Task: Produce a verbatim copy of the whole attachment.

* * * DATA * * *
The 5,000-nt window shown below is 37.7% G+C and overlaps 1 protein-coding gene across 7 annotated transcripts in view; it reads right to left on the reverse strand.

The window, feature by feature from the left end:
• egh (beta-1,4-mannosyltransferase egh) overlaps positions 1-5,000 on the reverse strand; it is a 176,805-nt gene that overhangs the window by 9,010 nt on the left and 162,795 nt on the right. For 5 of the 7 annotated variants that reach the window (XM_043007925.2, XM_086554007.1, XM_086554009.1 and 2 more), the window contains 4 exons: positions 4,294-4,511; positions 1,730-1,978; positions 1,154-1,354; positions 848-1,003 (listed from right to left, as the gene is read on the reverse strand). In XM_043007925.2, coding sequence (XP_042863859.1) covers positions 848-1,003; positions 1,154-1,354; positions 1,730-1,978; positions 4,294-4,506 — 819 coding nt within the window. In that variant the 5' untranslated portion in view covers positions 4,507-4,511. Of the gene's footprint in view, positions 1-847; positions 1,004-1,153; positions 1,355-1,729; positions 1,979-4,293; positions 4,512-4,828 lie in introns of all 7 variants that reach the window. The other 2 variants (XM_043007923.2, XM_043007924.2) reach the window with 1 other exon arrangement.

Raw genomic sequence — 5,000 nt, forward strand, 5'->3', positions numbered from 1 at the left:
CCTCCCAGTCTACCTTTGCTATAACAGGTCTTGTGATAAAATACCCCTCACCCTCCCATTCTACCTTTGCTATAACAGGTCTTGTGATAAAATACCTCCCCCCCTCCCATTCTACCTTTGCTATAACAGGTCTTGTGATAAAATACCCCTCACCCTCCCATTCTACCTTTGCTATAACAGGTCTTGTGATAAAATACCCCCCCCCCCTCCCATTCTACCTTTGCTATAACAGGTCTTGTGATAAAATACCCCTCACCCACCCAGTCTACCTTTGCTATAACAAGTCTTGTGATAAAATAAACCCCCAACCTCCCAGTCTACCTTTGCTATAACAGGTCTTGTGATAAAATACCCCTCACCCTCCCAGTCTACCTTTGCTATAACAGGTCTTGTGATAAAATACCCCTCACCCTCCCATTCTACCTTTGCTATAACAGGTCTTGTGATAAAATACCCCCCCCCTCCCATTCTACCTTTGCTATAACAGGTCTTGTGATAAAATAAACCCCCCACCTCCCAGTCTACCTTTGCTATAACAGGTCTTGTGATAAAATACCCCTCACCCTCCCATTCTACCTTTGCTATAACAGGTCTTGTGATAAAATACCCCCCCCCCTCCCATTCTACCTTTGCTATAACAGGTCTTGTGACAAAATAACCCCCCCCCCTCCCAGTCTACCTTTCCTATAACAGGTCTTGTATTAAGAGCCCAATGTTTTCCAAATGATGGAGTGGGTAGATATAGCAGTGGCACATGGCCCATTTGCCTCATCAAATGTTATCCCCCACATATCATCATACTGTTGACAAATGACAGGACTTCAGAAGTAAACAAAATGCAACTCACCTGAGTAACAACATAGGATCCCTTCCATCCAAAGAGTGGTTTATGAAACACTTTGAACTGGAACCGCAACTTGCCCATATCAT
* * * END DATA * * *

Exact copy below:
The 5,000-nt window shown below is 37.7% G+C and overlaps 1 protein-coding gene across 7 annotated transcripts in view; it reads right to left on the reverse strand.

The window, feature by feature from the left end:
• egh (beta-1,4-mannosyltransferase egh) overlaps positions 1-5,000 on the reverse strand; it is a 176,805-nt gene that overhangs the window by 9,010 nt on the left and 162,795 nt on the right. For 5 of the 7 annotated variants that reach the window (XM_043007925.2, XM_086554007.1, XM_086554009.1 and 2 more), the window contains 4 exons: positions 4,294-4,511; positions 1,730-1,978; positions 1,154-1,354; positions 848-1,003 (listed from right to left, as the gene is read on the reverse strand). In XM_043007925.2, coding sequence (XP_042863859.1) covers positions 848-1,003; positions 1,154-1,354; positions 1,730-1,978; positions 4,294-4,506 — 819 coding nt within the window. In that variant the 5' untranslated portion in view covers positions 4,507-4,511. Of the gene's footprint in view, positions 1-847; positions 1,004-1,153; positions 1,355-1,729; positions 1,979-4,293; positions 4,512-4,828 lie in introns of all 7 variants that reach the window. The other 2 variants (XM_043007923.2, XM_043007924.2) reach the window with 1 other exon arrangement.

Raw genomic sequence — 5,000 nt, forward strand, 5'->3', positions numbered from 1 at the left:
CCTCCCAGTCTACCTTTGCTATAACAGGTCTTGTGATAAAATACCCCTCACCCTCCCATTCTACCTTTGCTATAACAGGTCTTGTGATAAAATACCTCCCCCCCTCCCATTCTACCTTTGCTATAACAGGTCTTGTGATAAAATACCCCTCACCCTCCCATTCTACCTTTGCTATAACAGGTCTTGTGATAAAATACCCCCCCCCCCTCCCATTCTACCTTTGCTATAACAGGTCTTGTGATAAAATACCCCTCACCCACCCAGTCTACCTTTGCTATAACAAGTCTTGTGATAAAATAAACCCCCAACCTCCCAGTCTACCTTTGCTATAACAGGTCTTGTGATAAAATACCCCTCACCCTCCCAGTCTACCTTTGCTATAACAGGTCTTGTGATAAAATACCCCTCACCCTCCCATTCTACCTTTGCTATAACAGGTCTTGTGATAAAATACCCCCCCCCTCCCATTCTACCTTTGCTATAACAGGTCTTGTGATAAAATAAACCCCCCACCTCCCAGTCTACCTTTGCTATAACAGGTCTTGTGATAAAATACCCCTCACCCTCCCATTCTACCTTTGCTATAACAGGTCTTGTGATAAAATACCCCCCCCCCTCCCATTCTACCTTTGCTATAACAGGTCTTGTGACAAAATAACCCCCCCCCCTCCCAGTCTACCTTTCCTATAACAGGTCTTGTATTAAGAGCCCAATGTTTTCCAAATGATGGAGTGGGTAGATATAGCAGTGGCACATGGCCCATTTGCCTCATCAAATGTTATCCCCCACATATCATCATACTGTTGACAAATGACAGGACTTCAGAAGTAAACAAAATGCAACTCACCTGAGTAACAACATAGGATCCCTTCCATCCAAAGAGTGGTTTATGAAACACTTTGAACTGGAACCGCAACTTGCCCATATCAT